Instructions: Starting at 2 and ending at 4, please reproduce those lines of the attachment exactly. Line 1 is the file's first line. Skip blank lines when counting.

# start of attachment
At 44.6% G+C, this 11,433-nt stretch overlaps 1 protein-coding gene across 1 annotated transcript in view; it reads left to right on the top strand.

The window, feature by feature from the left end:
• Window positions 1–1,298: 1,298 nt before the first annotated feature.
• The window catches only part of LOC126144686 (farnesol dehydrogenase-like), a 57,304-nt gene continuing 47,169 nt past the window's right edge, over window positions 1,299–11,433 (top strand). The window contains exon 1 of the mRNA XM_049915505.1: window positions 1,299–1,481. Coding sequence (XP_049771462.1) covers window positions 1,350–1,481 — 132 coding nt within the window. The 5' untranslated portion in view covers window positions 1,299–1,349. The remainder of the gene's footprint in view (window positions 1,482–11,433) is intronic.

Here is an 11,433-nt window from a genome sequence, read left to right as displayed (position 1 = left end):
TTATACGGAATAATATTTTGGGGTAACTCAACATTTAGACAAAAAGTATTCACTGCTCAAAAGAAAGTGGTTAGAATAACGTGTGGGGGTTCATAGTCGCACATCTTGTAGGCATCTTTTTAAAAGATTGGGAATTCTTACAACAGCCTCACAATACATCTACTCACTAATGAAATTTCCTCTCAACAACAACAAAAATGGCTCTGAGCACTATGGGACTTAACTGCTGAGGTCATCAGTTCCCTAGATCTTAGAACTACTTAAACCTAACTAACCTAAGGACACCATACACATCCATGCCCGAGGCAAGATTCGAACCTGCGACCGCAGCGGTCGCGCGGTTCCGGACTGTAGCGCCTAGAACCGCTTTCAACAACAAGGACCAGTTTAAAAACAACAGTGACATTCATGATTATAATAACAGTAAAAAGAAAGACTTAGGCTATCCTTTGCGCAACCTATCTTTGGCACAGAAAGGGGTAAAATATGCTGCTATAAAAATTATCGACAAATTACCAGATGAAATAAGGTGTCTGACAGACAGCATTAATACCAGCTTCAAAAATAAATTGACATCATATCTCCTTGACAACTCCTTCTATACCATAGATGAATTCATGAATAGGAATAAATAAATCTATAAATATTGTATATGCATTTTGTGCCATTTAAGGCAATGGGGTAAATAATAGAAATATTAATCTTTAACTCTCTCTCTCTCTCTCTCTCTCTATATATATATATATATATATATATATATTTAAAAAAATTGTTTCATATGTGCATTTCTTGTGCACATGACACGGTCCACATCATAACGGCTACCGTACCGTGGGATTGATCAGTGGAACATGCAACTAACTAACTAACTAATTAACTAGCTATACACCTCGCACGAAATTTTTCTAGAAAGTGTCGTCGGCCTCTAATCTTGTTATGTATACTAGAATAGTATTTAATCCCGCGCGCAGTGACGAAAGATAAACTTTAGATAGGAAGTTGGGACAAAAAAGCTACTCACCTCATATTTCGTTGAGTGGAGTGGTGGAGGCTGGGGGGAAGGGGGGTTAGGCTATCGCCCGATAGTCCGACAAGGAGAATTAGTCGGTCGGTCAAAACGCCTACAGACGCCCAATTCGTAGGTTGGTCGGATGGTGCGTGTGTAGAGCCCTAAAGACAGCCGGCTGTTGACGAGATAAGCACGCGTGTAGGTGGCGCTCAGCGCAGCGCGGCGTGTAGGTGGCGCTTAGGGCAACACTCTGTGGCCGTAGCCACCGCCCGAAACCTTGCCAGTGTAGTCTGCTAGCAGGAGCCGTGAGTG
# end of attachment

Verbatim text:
The window, feature by feature from the left end:
• Window positions 1–1,298: 1,298 nt before the first annotated feature.
• The window catches only part of LOC126144686 (farnesol dehydrogenase-like), a 57,304-nt gene continuing 47,169 nt past the window's right edge, over window positions 1,299–11,433 (top strand). The window contains exon 1 of the mRNA XM_049915505.1: window positions 1,299–1,481. Coding sequence (XP_049771462.1) covers window positions 1,350–1,481 — 132 coding nt within the window. The 5' untranslated portion in view covers window positions 1,299–1,349. The remainder of the gene's footprint in view (window positions 1,482–11,433) is intronic.